Now, a week into the process, I am completely amazed. If Amari were a baseball player, she would be signed a multi-million dollar long-term contract. Yesterday morning I watched as she was playing by herself across the room. Suddenly she interrupted her conversation with her stuffed donkey, stood up, and said, "Pee pee. Potty," walked over, and did her business. The rest of the day was mistake free until I returned in the evening when she got distracted by a video of herself on the way to the potty and peed in front of the television. Nonetheless, a five for six showing which foreshadowed today's six for six performance.

She's not always diaper-free, but when she is she appears to be into the potty training process. Even when I put her overnight diaper on, right before bedtime she went over to her potty, sat down, and did her thing. Hopefully this is a sign of things to come. Things like no more loud, whiny, diaper changes.

Monday, August 8, 2011

Designer Poop

About two and a half months ago I excitedly wrote an entry titled "Poop Goes in the Potty" after the creepy song on the For the Kids Three album. It felt like the beginning of an era which, when followed immediately by an excited dad chasing his kid around saying, "Do you have to potty now? How about now? Now do you? Potty? No?" fizzled into an aberration...and perhaps a future personality disorder or at the very least a phobia.

Now, with the help of good old Father Time, the infinitely wise (and totally rich) Dr. Sears, and your friendly neighborhood acid trip - I mean Walmart - we have decided once again to embark upon the road to diaper-freedom. The journey began last Saturday in aisle six thousand something, a distant corner of WM's massive Ukiah complex lined with everything you never imagined your child could possibly need - and then six more of each of those things designed by everyone from Disney to John Deere.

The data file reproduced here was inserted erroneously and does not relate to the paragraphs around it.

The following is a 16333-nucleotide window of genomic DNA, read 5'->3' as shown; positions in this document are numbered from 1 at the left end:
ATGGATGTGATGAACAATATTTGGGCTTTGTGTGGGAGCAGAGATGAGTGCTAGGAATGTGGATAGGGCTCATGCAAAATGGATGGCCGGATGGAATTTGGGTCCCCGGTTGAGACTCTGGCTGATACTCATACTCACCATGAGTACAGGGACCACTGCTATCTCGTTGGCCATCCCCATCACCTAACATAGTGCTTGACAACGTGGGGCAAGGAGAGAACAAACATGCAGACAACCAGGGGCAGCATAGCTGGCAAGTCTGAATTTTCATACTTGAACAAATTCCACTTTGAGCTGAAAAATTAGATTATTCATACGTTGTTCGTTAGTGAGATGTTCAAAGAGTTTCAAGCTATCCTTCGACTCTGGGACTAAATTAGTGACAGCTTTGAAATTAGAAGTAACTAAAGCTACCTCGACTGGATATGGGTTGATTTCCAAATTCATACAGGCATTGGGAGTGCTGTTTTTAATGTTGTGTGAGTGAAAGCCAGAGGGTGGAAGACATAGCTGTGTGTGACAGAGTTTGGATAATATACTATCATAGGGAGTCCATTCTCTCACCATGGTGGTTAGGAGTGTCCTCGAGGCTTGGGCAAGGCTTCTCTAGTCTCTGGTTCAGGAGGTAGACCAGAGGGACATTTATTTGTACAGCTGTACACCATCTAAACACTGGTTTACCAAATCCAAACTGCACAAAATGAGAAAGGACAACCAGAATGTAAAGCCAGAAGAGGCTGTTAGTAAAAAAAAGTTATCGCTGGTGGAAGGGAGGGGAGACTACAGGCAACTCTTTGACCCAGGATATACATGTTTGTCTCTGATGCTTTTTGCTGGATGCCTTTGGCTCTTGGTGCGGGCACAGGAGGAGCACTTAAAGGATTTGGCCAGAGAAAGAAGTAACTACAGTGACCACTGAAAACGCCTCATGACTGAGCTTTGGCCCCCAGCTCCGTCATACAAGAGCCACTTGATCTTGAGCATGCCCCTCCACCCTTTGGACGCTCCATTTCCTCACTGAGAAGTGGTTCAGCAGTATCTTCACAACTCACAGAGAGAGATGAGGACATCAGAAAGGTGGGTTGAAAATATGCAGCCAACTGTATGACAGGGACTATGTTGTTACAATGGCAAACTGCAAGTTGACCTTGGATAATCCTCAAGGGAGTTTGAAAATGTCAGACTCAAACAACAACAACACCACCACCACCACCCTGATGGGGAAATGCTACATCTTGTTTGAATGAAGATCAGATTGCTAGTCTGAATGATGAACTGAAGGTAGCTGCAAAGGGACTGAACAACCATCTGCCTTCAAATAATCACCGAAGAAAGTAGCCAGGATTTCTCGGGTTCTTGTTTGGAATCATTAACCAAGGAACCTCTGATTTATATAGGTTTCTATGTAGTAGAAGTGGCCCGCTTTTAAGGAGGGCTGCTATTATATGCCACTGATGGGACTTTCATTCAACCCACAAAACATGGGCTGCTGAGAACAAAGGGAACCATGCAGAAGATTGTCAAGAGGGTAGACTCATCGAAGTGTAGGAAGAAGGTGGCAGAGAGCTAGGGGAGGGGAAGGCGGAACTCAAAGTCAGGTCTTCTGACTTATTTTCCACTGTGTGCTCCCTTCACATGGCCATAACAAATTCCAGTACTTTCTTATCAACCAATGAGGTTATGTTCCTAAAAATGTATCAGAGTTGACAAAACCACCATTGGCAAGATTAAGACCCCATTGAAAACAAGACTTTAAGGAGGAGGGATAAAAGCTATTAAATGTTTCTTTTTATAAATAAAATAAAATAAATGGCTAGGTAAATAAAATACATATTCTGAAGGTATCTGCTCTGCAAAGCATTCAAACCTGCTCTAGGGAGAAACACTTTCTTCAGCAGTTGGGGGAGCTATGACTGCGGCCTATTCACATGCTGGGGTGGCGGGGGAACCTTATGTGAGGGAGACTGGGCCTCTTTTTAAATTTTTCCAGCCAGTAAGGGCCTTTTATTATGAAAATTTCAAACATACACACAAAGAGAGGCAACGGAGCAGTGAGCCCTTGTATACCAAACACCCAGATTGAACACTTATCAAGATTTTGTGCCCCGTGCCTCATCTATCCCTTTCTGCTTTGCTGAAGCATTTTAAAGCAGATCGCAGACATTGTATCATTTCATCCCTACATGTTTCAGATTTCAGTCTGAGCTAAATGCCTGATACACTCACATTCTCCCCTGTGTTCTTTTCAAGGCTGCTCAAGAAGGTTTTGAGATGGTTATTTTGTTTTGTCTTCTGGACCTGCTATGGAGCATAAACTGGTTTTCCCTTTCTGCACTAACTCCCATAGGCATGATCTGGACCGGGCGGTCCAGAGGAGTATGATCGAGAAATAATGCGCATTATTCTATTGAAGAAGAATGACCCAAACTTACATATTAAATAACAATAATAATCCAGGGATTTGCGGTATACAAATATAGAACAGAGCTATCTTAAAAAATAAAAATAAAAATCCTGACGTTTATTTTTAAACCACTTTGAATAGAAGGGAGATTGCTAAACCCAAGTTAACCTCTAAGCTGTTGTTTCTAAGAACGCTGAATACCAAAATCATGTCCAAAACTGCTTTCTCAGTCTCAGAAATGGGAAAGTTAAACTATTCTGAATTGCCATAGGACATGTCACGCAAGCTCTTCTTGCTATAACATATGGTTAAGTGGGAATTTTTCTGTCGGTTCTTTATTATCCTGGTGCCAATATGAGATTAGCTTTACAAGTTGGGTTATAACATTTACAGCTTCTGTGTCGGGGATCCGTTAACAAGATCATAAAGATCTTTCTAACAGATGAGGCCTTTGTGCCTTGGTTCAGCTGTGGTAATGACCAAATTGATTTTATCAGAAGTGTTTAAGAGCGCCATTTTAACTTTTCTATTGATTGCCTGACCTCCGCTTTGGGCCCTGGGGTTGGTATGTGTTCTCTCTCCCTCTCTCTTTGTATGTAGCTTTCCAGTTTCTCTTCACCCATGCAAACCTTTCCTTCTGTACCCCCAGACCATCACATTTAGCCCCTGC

After picking up a twelve pack of Dora the Explorer underwear, we headed over the to Tower of Potties located ironically right across from the Mountain of Diapers. It was as though they were taunting or daring or perhaps just quietly whispering, "C'mon. It's much easier to change a diaper than to clean shit off a carpet." With the exception of a case of overnight Huggies, we resisted their charms and stayed focused on our mission.

Carrie had read in one of our Sears books that getting kids involved in choosing their beds and their potties helps them to become invested in the transitions. Although the number of choices was daunting, I was on board, Carrie was excited, and Amari was about twenty feet away looking at a shovel shaped like a frog. Carrie and I discussed our options and the only suggestion I made was choosing one with a softer seat than the cheapo we had at home. Initially ignoring this suggestion, Carrie began pulling potties off the shelves and placing them on the floor. Eventually, she'd barricaded our aisle and summoned Amari, who had now discovered a turtle that doubled as a drum or a bowl, over to choose her potty.

Let me quickly mention that her choices included a bright pink princess potty complete with magic wand flush sounds, a Cars potty with contrasting vroom vroom soundtrack, and a Fisher Price potty that had different sounds for different potty activities. It's shocking how early the gender role imprinting begins - girls poop is magic and boys poop is like cars driving really fast. Fun. There were other choices without soft seats, but when Carrie realized Amari was much more interested in shitting on her frog or turtle, she narrowed the selection down to three. Amari then narrowed it down to one - a bright, pink, princess potty.

So, stage one complete. Success - except for the pink and the princess part. On the way home, however, Carrie said she doesn't want her contempt for those things to influence Amari either. I appreciated her open-mindedness both in the moment and afterwards, because my first reaction was, "Are you sure you don't want this one?" Vroom, vroom?

Tomorrow, I will submit my first report on stage two.


Thursday, August 4, 2011

F$ck, Sh*t, Moth$r F#@ker

It's nothing really, just the beginning of my new blog, "Swearing from the Outside In." I don't really have much of a potty mouth unless I'm trying to make a point or upset religious people, but the days of cavalierly shouting out a Goddammit or a Shit or a Fuckin' A are now behind us.

The short but sweet story is this. Yesterday Carrie was lovingly holding Amari in her arms when a brick planter box appeared from its stationary position it had been resting in for the past twenty years and stubbed her on the toe. Her reaction, much like mine would have been, was an emotional, "Oww, son of a bitch." Amari immediately echoed her sentiments by saying, "Ow...bi chh."

Time to teach her how to rap.


What you lookin' at bi chh?